1. Early Case Assessment (ECA)

Using AI early in a case helps find not just relevant, but potential smoking gun documents much sooner in the case lifecycle. This allows you to gain an understanding of the facts in a more complete way before a lot of money is spent on discovery. You can then make more accurate and impactful litigation risk analysis.

2. Application of AI model libraries

Build custom conceptual models and analytics that can be used over and over. Although most litigation and investigations review work is unique to each case, there are certain aspects that can be pre-modeled when it comes to identifying repeating key language or legal themes. Basically, when a new matter comes along, pull from the relevant library where a large chunk of the review process is already complete, and then input the new matter-specific documents that can further train the system. Features such as clustering, sentiment analysis, and concept wheels each provide unique insights and uses that can drive powerful understanding and results early in a matter when your knowledge about the facts and data may otherwise be minimal.

3. Culling and spend reduction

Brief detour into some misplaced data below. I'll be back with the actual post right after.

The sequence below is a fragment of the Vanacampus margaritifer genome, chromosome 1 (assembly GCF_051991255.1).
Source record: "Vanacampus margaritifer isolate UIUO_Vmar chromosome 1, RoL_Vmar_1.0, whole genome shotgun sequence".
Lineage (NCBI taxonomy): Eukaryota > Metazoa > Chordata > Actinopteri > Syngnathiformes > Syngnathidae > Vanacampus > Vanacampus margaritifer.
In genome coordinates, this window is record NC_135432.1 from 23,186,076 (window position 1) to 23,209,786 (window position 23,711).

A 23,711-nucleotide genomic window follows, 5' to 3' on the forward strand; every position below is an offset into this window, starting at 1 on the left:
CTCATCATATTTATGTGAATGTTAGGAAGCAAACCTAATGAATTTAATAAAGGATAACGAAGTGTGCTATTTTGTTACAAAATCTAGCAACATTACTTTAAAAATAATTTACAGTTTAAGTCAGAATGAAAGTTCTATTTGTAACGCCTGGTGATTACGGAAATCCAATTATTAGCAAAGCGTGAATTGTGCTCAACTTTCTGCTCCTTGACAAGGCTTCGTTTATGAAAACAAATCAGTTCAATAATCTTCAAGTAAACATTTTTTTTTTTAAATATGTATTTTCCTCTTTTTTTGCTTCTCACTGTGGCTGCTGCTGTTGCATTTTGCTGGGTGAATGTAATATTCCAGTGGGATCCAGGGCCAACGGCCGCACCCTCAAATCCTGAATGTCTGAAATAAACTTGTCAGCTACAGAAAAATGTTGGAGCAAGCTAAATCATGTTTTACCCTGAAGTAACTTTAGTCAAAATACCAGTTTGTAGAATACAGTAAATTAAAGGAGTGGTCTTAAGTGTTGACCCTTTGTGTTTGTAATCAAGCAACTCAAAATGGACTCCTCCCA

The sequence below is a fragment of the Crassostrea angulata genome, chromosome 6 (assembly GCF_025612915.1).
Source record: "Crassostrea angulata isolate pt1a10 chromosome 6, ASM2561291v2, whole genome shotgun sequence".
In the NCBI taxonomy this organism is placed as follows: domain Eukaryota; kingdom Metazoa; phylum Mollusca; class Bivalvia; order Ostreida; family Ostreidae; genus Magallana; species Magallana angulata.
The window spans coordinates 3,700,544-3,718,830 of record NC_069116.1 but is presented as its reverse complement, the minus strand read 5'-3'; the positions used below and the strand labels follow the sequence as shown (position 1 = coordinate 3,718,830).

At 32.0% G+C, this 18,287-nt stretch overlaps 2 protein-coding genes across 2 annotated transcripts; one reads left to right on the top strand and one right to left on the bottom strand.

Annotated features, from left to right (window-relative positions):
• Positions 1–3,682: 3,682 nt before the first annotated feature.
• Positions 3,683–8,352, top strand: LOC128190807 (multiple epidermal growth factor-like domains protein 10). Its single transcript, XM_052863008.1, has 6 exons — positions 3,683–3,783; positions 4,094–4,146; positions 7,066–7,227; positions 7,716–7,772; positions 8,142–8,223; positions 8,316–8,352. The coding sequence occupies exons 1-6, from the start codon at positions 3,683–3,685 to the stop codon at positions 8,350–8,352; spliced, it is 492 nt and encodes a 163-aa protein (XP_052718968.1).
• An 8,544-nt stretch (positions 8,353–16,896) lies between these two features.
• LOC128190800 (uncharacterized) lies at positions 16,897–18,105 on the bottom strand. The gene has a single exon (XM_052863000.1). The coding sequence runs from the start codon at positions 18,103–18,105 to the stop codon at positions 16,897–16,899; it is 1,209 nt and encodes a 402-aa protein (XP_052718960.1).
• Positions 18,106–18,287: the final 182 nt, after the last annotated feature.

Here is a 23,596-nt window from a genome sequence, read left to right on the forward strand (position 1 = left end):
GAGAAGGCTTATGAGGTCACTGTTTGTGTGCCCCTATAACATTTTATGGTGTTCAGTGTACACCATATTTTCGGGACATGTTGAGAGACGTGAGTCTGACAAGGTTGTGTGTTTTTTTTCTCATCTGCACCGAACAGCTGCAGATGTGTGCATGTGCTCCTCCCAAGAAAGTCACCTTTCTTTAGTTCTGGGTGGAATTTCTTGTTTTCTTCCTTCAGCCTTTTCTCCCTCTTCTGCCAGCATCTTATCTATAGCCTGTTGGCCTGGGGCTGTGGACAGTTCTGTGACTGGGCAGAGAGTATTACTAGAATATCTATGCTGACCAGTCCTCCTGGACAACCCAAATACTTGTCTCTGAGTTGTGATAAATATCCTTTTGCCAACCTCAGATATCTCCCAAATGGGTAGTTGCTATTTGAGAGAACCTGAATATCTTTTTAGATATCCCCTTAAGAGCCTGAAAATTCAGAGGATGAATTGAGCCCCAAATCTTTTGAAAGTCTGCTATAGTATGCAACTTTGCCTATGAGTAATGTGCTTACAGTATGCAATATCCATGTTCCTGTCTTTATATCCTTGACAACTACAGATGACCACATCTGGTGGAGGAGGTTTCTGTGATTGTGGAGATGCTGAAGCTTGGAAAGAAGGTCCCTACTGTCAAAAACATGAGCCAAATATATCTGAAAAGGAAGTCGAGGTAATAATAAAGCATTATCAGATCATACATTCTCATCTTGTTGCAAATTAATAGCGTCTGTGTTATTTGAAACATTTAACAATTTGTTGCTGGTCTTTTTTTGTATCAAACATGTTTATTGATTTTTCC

AI can be utilized to craft better search terms and bucket documents based on language, but also by concept and metadata. This reduces data for review in a manner that is more accurate than search terms alone, and speeds up the review by reducing volumes and pushing the most relevant and important material to the front of the review.

4. Quality control

AI can be used to check coding decisions based on characteristics not easily detected by eye or term and allows you to reuse work product across matters ensuring the same QC and QC concepts are applied again and again.

Despite these diverse and impactful use cases, one of the biggest challenges with AI can be adoption.  There are two primary drivers of that challenge, both of which a managed services team can help you overcome. The first issue is the upfront cost of AI. It is often presented as a line-item purchase for a specific matter. Managed services changes that dichotomy by baking in the cost of analytics into your managed services contract, therefore removing that obstacle.